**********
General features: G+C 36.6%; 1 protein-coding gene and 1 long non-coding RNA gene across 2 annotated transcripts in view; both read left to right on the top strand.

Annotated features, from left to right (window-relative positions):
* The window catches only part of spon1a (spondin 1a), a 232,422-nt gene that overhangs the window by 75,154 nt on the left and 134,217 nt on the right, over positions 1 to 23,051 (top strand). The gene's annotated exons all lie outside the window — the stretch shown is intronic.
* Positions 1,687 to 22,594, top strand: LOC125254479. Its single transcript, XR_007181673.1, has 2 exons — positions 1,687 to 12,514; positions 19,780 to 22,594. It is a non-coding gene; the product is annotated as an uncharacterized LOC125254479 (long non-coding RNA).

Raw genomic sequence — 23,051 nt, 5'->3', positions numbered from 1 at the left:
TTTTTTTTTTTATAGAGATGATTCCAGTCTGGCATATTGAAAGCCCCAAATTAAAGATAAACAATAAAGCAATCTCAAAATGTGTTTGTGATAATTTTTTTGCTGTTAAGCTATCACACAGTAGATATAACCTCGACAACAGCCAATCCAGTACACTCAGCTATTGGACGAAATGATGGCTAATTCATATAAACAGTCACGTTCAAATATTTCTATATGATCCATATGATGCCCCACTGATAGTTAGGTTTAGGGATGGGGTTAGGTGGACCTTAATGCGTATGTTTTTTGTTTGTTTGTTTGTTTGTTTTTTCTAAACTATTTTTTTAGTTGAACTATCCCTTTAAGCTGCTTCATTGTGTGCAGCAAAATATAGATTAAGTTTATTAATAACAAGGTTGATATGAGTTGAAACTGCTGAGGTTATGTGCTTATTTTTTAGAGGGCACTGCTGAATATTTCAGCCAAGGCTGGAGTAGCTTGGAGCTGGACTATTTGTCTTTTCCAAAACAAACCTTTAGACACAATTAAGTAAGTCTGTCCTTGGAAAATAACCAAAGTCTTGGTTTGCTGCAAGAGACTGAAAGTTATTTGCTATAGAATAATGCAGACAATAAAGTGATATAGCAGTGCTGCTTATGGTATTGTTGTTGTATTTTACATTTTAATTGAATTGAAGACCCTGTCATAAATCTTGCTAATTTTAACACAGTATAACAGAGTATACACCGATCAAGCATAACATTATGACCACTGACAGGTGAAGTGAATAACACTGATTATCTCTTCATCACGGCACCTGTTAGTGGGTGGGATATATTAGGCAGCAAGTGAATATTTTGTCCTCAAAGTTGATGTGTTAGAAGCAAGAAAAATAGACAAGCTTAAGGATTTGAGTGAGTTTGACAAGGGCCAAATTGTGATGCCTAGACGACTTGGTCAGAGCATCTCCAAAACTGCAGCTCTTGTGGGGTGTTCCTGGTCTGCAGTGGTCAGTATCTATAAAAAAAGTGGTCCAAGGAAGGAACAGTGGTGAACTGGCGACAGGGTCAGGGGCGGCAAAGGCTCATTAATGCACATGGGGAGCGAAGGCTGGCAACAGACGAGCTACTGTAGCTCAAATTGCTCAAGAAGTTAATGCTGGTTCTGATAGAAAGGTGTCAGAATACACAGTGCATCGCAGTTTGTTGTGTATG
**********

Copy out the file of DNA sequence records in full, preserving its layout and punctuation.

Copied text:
General features: G+C 36.6%; 1 protein-coding gene and 1 long non-coding RNA gene across 2 annotated transcripts in view; both read left to right on the top strand.

Annotated features, from left to right (window-relative positions):
* The window catches only part of spon1a (spondin 1a), a 232,422-nt gene that overhangs the window by 75,154 nt on the left and 134,217 nt on the right, over positions 1 to 23,051 (top strand). The gene's annotated exons all lie outside the window — the stretch shown is intronic.
* Positions 1,687 to 22,594, top strand: LOC125254479. Its single transcript, XR_007181673.1, has 2 exons — positions 1,687 to 12,514; positions 19,780 to 22,594. It is a non-coding gene; the product is annotated as an uncharacterized LOC125254479 (long non-coding RNA).

Raw genomic sequence — 23,051 nt, 5'->3', positions numbered from 1 at the left:
TTTTTTTTTTTATAGAGATGATTCCAGTCTGGCATATTGAAAGCCCCAAATTAAAGATAAACAATAAAGCAATCTCAAAATGTGTTTGTGATAATTTTTTTGCTGTTAAGCTATCACACAGTAGATATAACCTCGACAACAGCCAATCCAGTACACTCAGCTATTGGACGAAATGATGGCTAATTCATATAAACAGTCACGTTCAAATATTTCTATATGATCCATATGATGCCCCACTGATAGTTAGGTTTAGGGATGGGGTTAGGTGGACCTTAATGCGTATGTTTTTTGTTTGTTTGTTTGTTTGTTTTTTCTAAACTATTTTTTTAGTTGAACTATCCCTTTAAGCTGCTTCATTGTGTGCAGCAAAATATAGATTAAGTTTATTAATAACAAGGTTGATATGAGTTGAAACTGCTGAGGTTATGTGCTTATTTTTTAGAGGGCACTGCTGAATATTTCAGCCAAGGCTGGAGTAGCTTGGAGCTGGACTATTTGTCTTTTCCAAAACAAACCTTTAGACACAATTAAGTAAGTCTGTCCTTGGAAAATAACCAAAGTCTTGGTTTGCTGCAAGAGACTGAAAGTTATTTGCTATAGAATAATGCAGACAATAAAGTGATATAGCAGTGCTGCTTATGGTATTGTTGTTGTATTTTACATTTTAATTGAATTGAAGACCCTGTCATAAATCTTGCTAATTTTAACACAGTATAACAGAGTATACACCGATCAAGCATAACATTATGACCACTGACAGGTGAAGTGAATAACACTGATTATCTCTTCATCACGGCACCTGTTAGTGGGTGGGATATATTAGGCAGCAAGTGAATATTTTGTCCTCAAAGTTGATGTGTTAGAAGCAAGAAAAATAGACAAGCTTAAGGATTTGAGTGAGTTTGACAAGGGCCAAATTGTGATGCCTAGACGACTTGGTCAGAGCATCTCCAAAACTGCAGCTCTTGTGGGGTGTTCCTGGTCTGCAGTGGTCAGTATCTATAAAAAAAGTGGTCCAAGGAAGGAACAGTGGTGAACTGGCGACAGGGTCAGGGGCGGCAAAGGCTCATTAATGCACATGGGGAGCGAAGGCTGGCAACAGACGAGCTACTGTAGCTCAAATTGCTCAAGAAGTTAATGCTGGTTCTGATAGAAAGGTGTCAGAATACACAGTGCATCGCAGTTTGTTGTGTATG